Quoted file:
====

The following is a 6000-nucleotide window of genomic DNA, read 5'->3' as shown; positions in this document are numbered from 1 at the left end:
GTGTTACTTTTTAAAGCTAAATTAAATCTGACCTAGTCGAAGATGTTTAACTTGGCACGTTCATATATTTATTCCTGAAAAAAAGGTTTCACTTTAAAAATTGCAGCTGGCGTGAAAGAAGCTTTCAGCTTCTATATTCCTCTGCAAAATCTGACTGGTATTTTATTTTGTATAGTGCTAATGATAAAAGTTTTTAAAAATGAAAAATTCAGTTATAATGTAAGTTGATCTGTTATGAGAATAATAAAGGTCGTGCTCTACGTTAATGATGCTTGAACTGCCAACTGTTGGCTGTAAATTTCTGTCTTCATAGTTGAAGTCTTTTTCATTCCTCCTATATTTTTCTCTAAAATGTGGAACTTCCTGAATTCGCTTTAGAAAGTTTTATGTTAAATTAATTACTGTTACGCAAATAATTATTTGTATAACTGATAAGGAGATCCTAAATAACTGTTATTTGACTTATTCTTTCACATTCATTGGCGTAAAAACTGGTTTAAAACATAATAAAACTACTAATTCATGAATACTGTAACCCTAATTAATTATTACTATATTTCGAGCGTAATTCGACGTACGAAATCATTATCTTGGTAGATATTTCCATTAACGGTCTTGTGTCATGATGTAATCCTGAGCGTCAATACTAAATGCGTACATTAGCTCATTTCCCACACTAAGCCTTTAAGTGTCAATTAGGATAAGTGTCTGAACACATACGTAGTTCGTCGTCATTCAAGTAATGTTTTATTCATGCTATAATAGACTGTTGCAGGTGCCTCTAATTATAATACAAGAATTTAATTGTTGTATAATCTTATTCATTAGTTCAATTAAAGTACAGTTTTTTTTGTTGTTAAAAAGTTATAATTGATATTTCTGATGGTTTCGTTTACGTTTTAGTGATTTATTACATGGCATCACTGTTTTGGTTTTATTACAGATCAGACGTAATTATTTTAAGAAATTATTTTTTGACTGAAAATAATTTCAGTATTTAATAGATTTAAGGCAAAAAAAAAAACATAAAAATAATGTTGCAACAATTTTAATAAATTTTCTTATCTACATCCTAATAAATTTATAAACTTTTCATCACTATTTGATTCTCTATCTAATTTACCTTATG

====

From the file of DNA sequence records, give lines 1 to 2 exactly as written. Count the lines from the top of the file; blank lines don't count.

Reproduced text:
The following is a 6000-nucleotide window of genomic DNA, read 5'->3' as shown; positions in this document are numbered from 1 at the left end:
GTGTTACTTTTTAAAGCTAAATTAAATCTGACCTAGTCGAAGATGTTTAACTTGGCACGTTCATATATTTATTCCTGAAAAAAAGGTTTCACTTTAAAAATTGCAGCTGGCGTGAAAGAAGCTTTCAGCTTCTATATTCCTCTGCAAAATCTGACTGGTATTTTATTTTGTATAGTGCTAATGATAAAAGTTTTTAAAAATGAAAAATTCAGTTATAATGTAAGTTGATCTGTTATGAGAATAATAAAGGTCGTGCTCTACGTTAATGATGCTTGAACTGCCAACTGTTGGCTGTAAATTTCTGTCTTCATAGTTGAAGTCTTTTTCATTCCTCCTATATTTTTCTCTAAAATGTGGAACTTCCTGAATTCGCTTTAGAAAGTTTTATGTTAAATTAATTACTGTTACGCAAATAATTATTTGTATAACTGATAAGGAGATCCTAAATAACTGTTATTTGACTTATTCTTTCACATTCATTGGCGTAAAAACTGGTTTAAAACATAATAAAACTACTAATTCATGAATACTGTAACCCTAATTAATTATTACTATATTTCGAGCGTAATTCGACGTACGAAATCATTATCTTGGTAGATATTTCCATTAACGGTCTTGTGTCATGATGTAATCCTGAGCGTCAATACTAAATGCGTACATTAGCTCATTTCCCACACTAAGCCTTTAAGTGTCAATTAGGATAAGTGTCTGAACACATACGTAGTTCGTCGTCATTCAAGTAATGTTTTATTCATGCTATAATAGACTGTTGCAGGTGCCTCTAATTATAATACAAGAATTTAATTGTTGTATAATCTTATTCATTAGTTCAATTAAAGTACAGTTTTTTTTGTTGTTAAAAAGTTATAATTGATATTTCTGATGGTTTCGTTTACGTTTTAGTGATTTATTACATGGCATCACTGTTTTGGTTTTATTACAGATCAGACGTAATTATTTTAAGAAATTATTTTTTGACTGAAAATAATTTCAGTATTTAATAGATTTAAGGCAAAAAAAAAAACATAAAAATAATGTTGCAACAATTTTAATAAATTTTCTTATCTACATCCTAATAAATTTATAAACTTTTCATCACTATTTGATTCTCTATCTAATTTACCTTATG